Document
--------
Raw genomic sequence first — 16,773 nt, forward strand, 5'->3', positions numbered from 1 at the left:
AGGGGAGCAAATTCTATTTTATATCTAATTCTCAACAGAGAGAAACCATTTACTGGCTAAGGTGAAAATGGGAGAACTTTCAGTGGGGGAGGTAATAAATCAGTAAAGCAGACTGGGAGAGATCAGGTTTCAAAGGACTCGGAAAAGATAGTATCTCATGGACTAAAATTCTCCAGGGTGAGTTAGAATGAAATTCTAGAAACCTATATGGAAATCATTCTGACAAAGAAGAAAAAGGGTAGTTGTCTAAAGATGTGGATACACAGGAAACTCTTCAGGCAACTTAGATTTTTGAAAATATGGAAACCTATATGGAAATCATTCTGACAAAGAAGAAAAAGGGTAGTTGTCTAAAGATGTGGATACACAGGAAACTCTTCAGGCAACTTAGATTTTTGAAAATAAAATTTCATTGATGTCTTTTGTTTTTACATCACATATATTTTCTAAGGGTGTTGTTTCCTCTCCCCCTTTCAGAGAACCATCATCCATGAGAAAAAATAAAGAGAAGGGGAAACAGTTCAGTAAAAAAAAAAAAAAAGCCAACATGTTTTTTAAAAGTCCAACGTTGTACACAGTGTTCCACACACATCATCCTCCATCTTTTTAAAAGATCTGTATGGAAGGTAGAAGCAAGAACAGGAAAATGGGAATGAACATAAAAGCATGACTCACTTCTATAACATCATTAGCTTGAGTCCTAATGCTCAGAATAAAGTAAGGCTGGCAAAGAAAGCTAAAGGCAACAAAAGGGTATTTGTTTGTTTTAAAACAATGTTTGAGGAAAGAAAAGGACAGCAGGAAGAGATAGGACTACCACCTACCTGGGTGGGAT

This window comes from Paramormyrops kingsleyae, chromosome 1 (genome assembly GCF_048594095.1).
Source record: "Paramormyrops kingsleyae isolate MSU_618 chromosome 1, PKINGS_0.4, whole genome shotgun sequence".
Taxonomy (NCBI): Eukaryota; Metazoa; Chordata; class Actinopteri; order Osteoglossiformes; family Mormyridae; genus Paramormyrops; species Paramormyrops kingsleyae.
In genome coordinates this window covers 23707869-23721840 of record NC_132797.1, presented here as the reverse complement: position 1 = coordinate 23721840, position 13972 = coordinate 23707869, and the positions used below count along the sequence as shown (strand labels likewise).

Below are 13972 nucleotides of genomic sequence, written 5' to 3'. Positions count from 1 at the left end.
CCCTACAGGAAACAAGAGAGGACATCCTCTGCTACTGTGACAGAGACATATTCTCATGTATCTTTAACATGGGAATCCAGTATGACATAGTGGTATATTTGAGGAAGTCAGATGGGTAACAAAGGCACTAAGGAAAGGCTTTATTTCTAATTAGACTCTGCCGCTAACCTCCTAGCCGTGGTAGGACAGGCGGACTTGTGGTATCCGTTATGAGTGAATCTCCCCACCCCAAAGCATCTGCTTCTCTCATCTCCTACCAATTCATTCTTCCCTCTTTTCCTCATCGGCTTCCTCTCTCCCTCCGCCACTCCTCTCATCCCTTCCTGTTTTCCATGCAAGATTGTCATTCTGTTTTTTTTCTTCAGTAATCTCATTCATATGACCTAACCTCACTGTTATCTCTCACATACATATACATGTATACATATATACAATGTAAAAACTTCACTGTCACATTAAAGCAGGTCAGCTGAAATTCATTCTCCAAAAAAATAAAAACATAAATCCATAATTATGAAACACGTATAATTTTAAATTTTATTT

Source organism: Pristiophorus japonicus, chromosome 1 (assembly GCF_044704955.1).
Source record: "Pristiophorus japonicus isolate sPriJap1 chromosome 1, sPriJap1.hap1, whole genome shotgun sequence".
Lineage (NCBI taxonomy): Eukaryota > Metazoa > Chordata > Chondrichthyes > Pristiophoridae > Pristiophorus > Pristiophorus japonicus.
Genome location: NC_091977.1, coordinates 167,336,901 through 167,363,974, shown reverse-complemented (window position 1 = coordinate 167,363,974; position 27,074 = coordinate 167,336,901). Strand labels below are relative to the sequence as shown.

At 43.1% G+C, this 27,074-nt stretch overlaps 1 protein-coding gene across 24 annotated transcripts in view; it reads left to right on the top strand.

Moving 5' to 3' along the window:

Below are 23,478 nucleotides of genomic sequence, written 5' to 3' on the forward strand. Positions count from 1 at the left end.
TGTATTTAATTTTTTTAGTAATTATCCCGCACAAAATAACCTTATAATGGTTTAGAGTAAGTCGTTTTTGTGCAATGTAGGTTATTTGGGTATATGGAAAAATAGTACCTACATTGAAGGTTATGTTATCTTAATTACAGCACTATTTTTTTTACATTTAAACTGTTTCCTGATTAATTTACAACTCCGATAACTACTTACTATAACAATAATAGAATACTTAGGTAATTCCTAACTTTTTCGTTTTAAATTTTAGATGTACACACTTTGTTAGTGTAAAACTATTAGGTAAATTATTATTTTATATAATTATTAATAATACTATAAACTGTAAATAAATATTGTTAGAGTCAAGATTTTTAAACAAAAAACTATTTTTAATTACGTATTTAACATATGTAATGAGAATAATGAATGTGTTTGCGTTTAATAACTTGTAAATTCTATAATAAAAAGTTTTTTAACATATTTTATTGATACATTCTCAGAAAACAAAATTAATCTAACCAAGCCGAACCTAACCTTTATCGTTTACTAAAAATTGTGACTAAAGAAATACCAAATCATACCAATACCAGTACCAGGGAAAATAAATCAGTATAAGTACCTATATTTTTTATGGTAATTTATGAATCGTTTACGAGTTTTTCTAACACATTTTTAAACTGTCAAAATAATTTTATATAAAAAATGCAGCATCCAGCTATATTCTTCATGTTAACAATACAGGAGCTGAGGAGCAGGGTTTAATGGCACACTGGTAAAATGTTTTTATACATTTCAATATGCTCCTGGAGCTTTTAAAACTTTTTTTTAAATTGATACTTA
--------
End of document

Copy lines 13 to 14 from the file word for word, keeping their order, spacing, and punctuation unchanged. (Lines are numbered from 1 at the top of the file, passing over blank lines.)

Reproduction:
At 43.1% G+C, this 27,074-nt stretch overlaps 1 protein-coding gene across 24 annotated transcripts in view; it reads left to right on the top strand.

Moving 5' to 3' along the window: